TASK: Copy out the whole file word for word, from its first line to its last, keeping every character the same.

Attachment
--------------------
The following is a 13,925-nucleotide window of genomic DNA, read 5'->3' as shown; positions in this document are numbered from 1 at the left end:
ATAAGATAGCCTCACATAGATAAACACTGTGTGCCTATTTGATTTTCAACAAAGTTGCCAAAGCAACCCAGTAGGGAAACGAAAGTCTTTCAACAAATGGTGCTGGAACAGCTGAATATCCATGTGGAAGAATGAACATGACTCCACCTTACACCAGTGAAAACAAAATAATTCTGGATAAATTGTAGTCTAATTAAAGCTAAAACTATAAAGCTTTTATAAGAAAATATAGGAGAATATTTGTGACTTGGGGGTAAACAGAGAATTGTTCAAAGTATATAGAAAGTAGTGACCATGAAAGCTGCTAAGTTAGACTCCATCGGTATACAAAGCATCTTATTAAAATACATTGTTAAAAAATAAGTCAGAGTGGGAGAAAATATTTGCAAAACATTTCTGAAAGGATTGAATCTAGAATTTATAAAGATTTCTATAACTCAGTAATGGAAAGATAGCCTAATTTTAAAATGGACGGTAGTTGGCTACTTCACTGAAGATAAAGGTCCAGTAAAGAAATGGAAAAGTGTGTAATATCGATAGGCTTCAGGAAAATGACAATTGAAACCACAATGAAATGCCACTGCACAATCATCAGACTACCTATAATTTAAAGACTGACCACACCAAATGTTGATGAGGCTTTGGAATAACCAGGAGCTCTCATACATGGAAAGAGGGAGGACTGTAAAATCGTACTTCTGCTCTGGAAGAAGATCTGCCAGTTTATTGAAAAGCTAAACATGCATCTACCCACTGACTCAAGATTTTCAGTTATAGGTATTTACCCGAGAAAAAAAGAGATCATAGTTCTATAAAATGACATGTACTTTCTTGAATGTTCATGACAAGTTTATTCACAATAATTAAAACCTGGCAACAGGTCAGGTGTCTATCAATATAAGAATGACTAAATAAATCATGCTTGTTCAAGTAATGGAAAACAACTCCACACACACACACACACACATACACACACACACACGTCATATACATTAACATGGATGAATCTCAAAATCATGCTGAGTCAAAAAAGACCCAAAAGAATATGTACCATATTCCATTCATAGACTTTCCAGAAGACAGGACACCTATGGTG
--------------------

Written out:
The following is a 13,925-nucleotide window of genomic DNA, read 5'->3' as shown; positions in this document are numbered from 1 at the left end:
ATAAGATAGCCTCACATAGATAAACACTGTGTGCCTATTTGATTTTCAACAAAGTTGCCAAAGCAACCCAGTAGGGAAACGAAAGTCTTTCAACAAATGGTGCTGGAACAGCTGAATATCCATGTGGAAGAATGAACATGACTCCACCTTACACCAGTGAAAACAAAATAATTCTGGATAAATTGTAGTCTAATTAAAGCTAAAACTATAAAGCTTTTATAAGAAAATATAGGAGAATATTTGTGACTTGGGGGTAAACAGAGAATTGTTCAAAGTATATAGAAAGTAGTGACCATGAAAGCTGCTAAGTTAGACTCCATCGGTATACAAAGCATCTTATTAAAATACATTGTTAAAAAATAAGTCAGAGTGGGAGAAAATATTTGCAAAACATTTCTGAAAGGATTGAATCTAGAATTTATAAAGATTTCTATAACTCAGTAATGGAAAGATAGCCTAATTTTAAAATGGACGGTAGTTGGCTACTTCACTGAAGATAAAGGTCCAGTAAAGAAATGGAAAAGTGTGTAATATCGATAGGCTTCAGGAAAATGACAATTGAAACCACAATGAAATGCCACTGCACAATCATCAGACTACCTATAATTTAAAGACTGACCACACCAAATGTTGATGAGGCTTTGGAATAACCAGGAGCTCTCATACATGGAAAGAGGGAGGACTGTAAAATCGTACTTCTGCTCTGGAAGAAGATCTGCCAGTTTATTGAAAAGCTAAACATGCATCTACCCACTGACTCAAGATTTTCAGTTATAGGTATTTACCCGAGAAAAAAAGAGATCATAGTTCTATAAAATGACATGTACTTTCTTGAATGTTCATGACAAGTTTATTCACAATAATTAAAACCTGGCAACAGGTCAGGTGTCTATCAATATAAGAATGACTAAATAAATCATGCTTGTTCAAGTAATGGAAAACAACTCCACACACACACACACACACATACACACACACACACGTCATATACATTAACATGGATGAATCTCAAAATCATGCTGAGTCAAAAAAGACCCAAAAGAATATGTACCATATTCCATTCATAGACTTTCCAGAAGACAGGACACCTATGGTG